Washington DC -- Faced by increased popular pressure against its moves to control and censor the Internet, Congress has decided to sell the World Wide Web to the highest bidder.
"The Internet is very powerful in its ability to encourage people to think, interact and innovate," Rep. Peter King (R-New York) said. "That makes it very dangerous to a government that's not smart enough to balance its own checkbook.
"So we say the heck with it. Let's unload the darn thing, and it can be somebody else's problem."
Passed by unanimous votes in both the Senate and the House, the World Wide White Wash Act stipulates that the Internet be sold to an entity outside the United States and that American citizens be banned from using it.
"We've already gotten bids from China, Russia and Iran," said Sen. Patrick Leahy (D- Vermont). "These are countries with regimes that know how to keep things under control. If the money is right, I can see any one of them as the proud proprietor of the Internet."
Significant American enterprises such as Google, Yahoo! and Facebook could conceivably be destroyed once the Internet is sold.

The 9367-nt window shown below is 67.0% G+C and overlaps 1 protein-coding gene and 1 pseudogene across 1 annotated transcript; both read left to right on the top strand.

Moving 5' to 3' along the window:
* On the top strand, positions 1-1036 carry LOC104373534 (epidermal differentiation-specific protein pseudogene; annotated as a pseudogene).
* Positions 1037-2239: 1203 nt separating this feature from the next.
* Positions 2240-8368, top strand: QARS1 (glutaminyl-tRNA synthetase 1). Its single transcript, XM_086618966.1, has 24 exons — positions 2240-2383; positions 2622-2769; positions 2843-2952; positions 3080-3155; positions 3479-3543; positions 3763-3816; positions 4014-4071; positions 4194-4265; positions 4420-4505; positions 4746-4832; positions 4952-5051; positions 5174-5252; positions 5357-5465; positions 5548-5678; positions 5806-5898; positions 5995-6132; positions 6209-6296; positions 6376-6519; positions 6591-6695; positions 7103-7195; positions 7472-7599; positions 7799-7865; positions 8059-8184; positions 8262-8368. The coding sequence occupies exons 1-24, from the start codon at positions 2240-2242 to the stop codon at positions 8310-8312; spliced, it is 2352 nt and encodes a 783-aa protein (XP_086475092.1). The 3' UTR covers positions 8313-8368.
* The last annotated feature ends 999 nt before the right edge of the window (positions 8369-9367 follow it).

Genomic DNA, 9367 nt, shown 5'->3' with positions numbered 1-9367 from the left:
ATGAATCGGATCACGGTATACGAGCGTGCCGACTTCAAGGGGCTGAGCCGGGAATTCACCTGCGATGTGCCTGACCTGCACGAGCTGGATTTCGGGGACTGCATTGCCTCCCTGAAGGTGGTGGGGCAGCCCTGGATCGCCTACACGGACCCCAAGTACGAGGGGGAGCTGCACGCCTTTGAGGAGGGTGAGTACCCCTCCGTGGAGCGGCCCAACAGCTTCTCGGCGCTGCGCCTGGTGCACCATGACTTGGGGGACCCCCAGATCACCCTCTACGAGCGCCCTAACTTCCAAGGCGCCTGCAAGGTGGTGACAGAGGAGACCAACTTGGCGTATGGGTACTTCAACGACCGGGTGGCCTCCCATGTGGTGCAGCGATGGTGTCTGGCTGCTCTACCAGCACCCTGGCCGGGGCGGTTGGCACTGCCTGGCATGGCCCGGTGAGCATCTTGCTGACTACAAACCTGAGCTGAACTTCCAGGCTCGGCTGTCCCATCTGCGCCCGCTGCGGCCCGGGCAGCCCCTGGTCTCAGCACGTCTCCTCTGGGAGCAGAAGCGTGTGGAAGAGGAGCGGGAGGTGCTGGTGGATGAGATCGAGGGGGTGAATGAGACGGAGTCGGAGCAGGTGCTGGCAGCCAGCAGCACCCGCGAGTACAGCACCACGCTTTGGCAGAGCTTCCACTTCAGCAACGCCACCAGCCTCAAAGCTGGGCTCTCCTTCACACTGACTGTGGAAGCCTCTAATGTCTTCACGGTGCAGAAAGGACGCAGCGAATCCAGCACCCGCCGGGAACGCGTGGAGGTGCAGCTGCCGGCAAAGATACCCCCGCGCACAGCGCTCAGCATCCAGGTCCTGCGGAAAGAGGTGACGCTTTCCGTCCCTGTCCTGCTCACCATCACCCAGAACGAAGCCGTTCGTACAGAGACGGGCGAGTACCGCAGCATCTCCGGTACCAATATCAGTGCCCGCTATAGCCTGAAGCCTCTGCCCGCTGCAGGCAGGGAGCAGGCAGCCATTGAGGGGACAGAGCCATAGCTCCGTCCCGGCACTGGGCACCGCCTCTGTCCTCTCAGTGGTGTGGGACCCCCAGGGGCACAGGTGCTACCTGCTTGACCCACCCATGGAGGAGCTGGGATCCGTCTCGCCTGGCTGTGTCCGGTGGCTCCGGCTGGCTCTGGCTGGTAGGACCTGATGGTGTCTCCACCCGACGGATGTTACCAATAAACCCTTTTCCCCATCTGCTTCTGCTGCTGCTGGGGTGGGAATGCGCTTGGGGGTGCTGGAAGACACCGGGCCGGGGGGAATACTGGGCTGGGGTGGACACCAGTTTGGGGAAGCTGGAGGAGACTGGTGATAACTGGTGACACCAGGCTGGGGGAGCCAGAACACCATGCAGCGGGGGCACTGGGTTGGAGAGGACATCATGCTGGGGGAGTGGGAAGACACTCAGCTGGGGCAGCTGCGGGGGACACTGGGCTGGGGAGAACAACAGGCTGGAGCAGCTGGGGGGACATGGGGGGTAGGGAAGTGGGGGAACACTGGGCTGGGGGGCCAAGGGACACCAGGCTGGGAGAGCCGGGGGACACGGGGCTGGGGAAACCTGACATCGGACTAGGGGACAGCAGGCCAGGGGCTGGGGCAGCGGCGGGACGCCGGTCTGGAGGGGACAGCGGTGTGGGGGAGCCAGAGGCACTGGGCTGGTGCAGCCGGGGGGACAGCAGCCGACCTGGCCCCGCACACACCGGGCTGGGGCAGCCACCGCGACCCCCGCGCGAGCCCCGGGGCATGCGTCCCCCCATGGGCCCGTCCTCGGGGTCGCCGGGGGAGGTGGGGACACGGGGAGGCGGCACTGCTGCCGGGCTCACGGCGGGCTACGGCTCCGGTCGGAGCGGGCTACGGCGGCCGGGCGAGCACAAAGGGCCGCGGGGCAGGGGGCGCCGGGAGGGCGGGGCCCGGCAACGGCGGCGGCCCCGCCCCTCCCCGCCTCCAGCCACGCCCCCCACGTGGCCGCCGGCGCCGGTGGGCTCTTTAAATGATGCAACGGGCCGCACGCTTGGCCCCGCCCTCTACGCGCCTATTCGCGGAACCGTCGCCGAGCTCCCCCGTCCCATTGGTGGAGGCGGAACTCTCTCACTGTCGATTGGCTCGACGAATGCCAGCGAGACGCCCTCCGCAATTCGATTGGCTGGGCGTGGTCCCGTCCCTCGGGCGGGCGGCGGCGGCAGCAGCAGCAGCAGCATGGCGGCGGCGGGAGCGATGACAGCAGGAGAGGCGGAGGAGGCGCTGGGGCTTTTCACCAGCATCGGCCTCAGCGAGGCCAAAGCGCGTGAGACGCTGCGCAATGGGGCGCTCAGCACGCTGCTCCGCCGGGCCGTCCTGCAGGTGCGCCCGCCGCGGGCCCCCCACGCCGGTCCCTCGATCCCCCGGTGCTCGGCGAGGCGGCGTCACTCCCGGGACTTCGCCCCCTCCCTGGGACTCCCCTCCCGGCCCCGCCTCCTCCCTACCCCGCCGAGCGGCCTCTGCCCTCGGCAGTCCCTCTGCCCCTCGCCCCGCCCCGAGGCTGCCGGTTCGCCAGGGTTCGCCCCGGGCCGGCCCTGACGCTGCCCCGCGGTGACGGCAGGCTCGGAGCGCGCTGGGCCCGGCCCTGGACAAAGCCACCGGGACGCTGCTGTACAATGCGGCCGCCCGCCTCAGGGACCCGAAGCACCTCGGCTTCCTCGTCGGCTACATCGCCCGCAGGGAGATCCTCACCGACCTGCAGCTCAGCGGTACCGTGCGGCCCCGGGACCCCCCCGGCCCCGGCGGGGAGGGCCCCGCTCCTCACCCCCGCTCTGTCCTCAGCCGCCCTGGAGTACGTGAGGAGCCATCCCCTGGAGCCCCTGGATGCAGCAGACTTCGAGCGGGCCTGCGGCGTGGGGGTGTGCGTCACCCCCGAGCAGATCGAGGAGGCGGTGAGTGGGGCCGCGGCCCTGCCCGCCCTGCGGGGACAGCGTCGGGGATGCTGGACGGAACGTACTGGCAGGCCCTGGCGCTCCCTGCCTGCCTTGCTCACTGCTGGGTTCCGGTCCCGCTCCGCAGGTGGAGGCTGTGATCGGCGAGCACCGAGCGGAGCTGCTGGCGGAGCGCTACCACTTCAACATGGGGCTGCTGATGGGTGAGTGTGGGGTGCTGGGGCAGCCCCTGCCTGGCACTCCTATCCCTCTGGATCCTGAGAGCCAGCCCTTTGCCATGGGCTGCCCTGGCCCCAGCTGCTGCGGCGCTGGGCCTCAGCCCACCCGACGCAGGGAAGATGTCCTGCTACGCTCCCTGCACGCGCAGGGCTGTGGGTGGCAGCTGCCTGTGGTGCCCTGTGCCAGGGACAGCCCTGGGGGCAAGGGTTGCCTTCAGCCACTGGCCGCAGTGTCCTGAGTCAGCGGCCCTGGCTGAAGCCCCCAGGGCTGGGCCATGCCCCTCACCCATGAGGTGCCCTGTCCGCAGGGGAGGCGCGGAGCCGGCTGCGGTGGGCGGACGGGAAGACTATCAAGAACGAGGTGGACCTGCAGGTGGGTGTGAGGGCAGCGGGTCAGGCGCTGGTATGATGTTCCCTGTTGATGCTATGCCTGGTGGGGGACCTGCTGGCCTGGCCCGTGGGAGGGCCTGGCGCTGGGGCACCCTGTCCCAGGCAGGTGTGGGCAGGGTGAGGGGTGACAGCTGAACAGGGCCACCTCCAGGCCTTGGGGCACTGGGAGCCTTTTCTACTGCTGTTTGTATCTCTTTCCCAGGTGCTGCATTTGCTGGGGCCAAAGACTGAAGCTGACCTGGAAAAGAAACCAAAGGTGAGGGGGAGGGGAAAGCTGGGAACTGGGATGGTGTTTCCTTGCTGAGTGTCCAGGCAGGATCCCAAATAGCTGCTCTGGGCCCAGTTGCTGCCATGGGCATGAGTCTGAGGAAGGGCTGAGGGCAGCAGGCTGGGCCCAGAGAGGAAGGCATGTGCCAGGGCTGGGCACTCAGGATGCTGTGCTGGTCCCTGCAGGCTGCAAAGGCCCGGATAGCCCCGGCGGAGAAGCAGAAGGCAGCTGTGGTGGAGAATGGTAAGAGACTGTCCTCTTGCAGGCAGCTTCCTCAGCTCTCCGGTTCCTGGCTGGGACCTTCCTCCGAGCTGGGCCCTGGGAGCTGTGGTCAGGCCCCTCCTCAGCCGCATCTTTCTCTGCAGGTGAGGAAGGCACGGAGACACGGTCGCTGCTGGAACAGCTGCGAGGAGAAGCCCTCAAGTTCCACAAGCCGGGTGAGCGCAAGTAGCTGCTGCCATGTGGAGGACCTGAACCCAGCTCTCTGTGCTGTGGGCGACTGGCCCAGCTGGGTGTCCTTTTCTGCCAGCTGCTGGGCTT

"I don't pretend to understand what these companies do," said Judiciary Chairman Lamar Smith (R-Texas). "But I know that America was a better place before they existed."
Analysts speculated that the trillions of dollars sale of the Internet would generate could reduce the nation's deficit. But the Congressional Budget Office pointed out that once the Senators and Representatives take their cut, there will be nothing left but "chump change."
In signing the WWWW Act into law, President Barack Obama praised Congress for "finally getting together on something," noting that the legislation would be the high water mark of his presidency.
"You wanted hope and change, Mr. and Mrs. American voter?" Obama said. "Well, here's your change. I hope you like it."